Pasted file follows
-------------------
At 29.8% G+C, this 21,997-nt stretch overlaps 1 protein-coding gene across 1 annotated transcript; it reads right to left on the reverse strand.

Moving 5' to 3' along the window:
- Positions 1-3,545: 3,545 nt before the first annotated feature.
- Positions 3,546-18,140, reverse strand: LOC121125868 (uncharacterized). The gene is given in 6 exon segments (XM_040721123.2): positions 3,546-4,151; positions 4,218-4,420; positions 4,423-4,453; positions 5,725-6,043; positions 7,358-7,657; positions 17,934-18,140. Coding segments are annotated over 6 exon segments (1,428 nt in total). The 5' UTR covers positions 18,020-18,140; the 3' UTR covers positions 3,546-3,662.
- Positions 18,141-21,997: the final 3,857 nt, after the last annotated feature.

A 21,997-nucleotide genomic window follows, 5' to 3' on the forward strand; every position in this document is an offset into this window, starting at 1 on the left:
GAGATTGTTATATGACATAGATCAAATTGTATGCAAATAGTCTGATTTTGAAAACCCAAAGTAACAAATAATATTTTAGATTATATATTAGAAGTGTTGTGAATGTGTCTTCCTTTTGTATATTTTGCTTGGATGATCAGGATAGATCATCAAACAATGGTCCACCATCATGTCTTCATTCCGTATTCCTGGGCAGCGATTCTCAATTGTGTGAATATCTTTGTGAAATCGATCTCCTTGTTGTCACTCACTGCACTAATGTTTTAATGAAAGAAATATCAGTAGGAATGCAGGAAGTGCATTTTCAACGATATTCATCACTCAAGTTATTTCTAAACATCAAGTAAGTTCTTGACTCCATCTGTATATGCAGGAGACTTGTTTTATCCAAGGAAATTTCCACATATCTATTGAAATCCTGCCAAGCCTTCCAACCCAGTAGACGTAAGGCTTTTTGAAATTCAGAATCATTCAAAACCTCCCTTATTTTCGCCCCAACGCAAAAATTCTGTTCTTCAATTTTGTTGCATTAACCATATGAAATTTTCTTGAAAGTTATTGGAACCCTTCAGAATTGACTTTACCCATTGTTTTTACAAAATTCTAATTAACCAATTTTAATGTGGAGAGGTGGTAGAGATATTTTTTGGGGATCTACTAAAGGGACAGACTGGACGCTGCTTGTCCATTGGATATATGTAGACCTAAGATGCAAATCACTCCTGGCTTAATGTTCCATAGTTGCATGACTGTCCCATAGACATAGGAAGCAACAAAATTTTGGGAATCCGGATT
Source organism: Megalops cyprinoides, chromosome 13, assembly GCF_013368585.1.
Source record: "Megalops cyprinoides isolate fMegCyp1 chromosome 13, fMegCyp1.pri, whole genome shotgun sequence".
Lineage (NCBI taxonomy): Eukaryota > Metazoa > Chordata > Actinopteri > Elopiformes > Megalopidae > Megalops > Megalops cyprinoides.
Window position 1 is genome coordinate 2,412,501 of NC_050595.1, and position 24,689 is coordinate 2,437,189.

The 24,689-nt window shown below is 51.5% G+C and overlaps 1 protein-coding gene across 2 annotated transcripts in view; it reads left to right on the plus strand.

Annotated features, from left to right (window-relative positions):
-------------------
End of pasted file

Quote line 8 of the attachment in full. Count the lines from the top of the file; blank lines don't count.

Source organism: Megalops cyprinoides, chromosome 13, assembly GCF_013368585.1.